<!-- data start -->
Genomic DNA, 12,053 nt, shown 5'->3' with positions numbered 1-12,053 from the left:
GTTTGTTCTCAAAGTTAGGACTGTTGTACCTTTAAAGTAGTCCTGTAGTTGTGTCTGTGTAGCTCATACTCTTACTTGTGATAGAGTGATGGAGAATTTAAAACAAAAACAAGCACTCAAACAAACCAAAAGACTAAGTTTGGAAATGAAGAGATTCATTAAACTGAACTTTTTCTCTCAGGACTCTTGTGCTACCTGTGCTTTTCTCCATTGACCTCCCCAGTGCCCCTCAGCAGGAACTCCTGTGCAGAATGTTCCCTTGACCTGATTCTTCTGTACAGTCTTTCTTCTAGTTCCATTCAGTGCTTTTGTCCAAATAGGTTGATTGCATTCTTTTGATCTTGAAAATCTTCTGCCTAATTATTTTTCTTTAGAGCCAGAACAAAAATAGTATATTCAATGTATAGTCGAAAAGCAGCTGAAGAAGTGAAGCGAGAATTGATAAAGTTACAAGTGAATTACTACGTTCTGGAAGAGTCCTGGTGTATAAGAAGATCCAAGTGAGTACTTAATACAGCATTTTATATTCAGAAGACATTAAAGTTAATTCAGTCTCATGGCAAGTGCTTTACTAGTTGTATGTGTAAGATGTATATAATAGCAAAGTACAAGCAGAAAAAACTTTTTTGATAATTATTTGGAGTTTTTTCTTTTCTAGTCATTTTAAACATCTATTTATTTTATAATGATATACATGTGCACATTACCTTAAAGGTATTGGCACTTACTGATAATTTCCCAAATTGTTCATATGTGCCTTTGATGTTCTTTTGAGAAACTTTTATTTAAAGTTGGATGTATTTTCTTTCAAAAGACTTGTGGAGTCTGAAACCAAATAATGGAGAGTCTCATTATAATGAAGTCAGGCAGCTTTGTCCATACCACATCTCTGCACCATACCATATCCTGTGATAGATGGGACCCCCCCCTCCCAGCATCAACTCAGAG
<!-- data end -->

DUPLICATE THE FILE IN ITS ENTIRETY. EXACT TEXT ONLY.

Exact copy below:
Genomic DNA, 12,053 nt, shown 5'->3' with positions numbered 1-12,053 from the left:
GTTTGTTCTCAAAGTTAGGACTGTTGTACCTTTAAAGTAGTCCTGTAGTTGTGTCTGTGTAGCTCATACTCTTACTTGTGATAGAGTGATGGAGAATTTAAAACAAAAACAAGCACTCAAACAAACCAAAAGACTAAGTTTGGAAATGAAGAGATTCATTAAACTGAACTTTTTCTCTCAGGACTCTTGTGCTACCTGTGCTTTTCTCCATTGACCTCCCCAGTGCCCCTCAGCAGGAACTCCTGTGCAGAATGTTCCCTTGACCTGATTCTTCTGTACAGTCTTTCTTCTAGTTCCATTCAGTGCTTTTGTCCAAATAGGTTGATTGCATTCTTTTGATCTTGAAAATCTTCTGCCTAATTATTTTTCTTTAGAGCCAGAACAAAAATAGTATATTCAATGTATAGTCGAAAAGCAGCTGAAGAAGTGAAGCGAGAATTGATAAAGTTACAAGTGAATTACTACGTTCTGGAAGAGTCCTGGTGTATAAGAAGATCCAAGTGAGTACTTAATACAGCATTTTATATTCAGAAGACATTAAAGTTAATTCAGTCTCATGGCAAGTGCTTTACTAGTTGTATGTGTAAGATGTATATAATAGCAAAGTACAAGCAGAAAAAACTTTTTTGATAATTATTTGGAGTTTTTTCTTTTCTAGTCATTTTAAACATCTATTTATTTTATAATGATATACATGTGCACATTACCTTAAAGGTATTGGCACTTACTGATAATTTCCCAAATTGTTCATATGTGCCTTTGATGTTCTTTTGAGAAACTTTTATTTAAAGTTGGATGTATTTTCTTTCAAAAGACTTGTGGAGTCTGAAACCAAATAATGGAGAGTCTCATTATAATGAAGTCAGGCAGCTTTGTCCATACCACATCTCTGCACCATACCATATCCTGTGATAGATGGGACCCCCCCCTCCCAGCATCAACTCAGAG